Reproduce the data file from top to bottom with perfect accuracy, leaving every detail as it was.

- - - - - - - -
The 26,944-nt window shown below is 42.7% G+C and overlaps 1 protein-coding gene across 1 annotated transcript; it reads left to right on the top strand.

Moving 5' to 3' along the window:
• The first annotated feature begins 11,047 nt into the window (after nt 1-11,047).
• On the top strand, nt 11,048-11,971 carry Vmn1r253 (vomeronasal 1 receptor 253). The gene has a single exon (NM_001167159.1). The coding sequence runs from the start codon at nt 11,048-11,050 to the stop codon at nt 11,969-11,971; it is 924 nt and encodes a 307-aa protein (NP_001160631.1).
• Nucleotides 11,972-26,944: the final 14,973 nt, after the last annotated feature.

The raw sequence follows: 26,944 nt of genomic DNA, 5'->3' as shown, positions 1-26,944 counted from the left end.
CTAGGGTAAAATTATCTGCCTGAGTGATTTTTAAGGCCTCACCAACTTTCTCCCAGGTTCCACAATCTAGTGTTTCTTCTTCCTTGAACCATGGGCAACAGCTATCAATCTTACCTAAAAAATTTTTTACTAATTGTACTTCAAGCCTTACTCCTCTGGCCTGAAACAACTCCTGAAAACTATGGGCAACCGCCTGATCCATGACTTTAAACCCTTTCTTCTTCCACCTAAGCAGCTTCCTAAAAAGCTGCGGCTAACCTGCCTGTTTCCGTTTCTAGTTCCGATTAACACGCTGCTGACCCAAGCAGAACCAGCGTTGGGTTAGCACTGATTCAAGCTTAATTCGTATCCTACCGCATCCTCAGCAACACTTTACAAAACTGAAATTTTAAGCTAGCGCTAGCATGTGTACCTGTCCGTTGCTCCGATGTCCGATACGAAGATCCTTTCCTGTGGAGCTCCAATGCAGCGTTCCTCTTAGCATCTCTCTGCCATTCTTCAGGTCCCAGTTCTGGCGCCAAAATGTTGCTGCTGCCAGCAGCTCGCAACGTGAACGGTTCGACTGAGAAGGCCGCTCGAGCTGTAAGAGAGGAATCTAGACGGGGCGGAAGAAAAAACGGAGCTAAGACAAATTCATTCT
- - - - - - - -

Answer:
The 26,944-nt window shown below is 42.7% G+C and overlaps 1 protein-coding gene across 1 annotated transcript; it reads left to right on the top strand.

Moving 5' to 3' along the window:
• The first annotated feature begins 11,047 nt into the window (after nt 1-11,047).
• On the top strand, nt 11,048-11,971 carry Vmn1r253 (vomeronasal 1 receptor 253). The gene has a single exon (NM_001167159.1). The coding sequence runs from the start codon at nt 11,048-11,050 to the stop codon at nt 11,969-11,971; it is 924 nt and encodes a 307-aa protein (NP_001160631.1).
• Nucleotides 11,972-26,944: the final 14,973 nt, after the last annotated feature.

The raw sequence follows: 26,944 nt of genomic DNA, 5'->3' as shown, positions 1-26,944 counted from the left end.
CTAGGGTAAAATTATCTGCCTGAGTGATTTTTAAGGCCTCACCAACTTTCTCCCAGGTTCCACAATCTAGTGTTTCTTCTTCCTTGAACCATGGGCAACAGCTATCAATCTTACCTAAAAAATTTTTTACTAATTGTACTTCAAGCCTTACTCCTCTGGCCTGAAACAACTCCTGAAAACTATGGGCAACCGCCTGATCCATGACTTTAAACCCTTTCTTCTTCCACCTAAGCAGCTTCCTAAAAAGCTGCGGCTAACCTGCCTGTTTCCGTTTCTAGTTCCGATTAACACGCTGCTGACCCAAGCAGAACCAGCGTTGGGTTAGCACTGATTCAAGCTTAATTCGTATCCTACCGCATCCTCAGCAACACTTTACAAAACTGAAATTTTAAGCTAGCGCTAGCATGTGTACCTGTCCGTTGCTCCGATGTCCGATACGAAGATCCTTTCCTGTGGAGCTCCAATGCAGCGTTCCTCTTAGCATCTCTCTGCCATTCTTCAGGTCCCAGTTCTGGCGCCAAAATGTTGCTGCTGCCAGCAGCTCGCAACGTGAACGGTTCGACTGAGAAGGCCGCTCGAGCTGTAAGAGAGGAATCTAGACGGGGCGGAAGAAAAAACGGAGCTAAGACAAATTCATTCT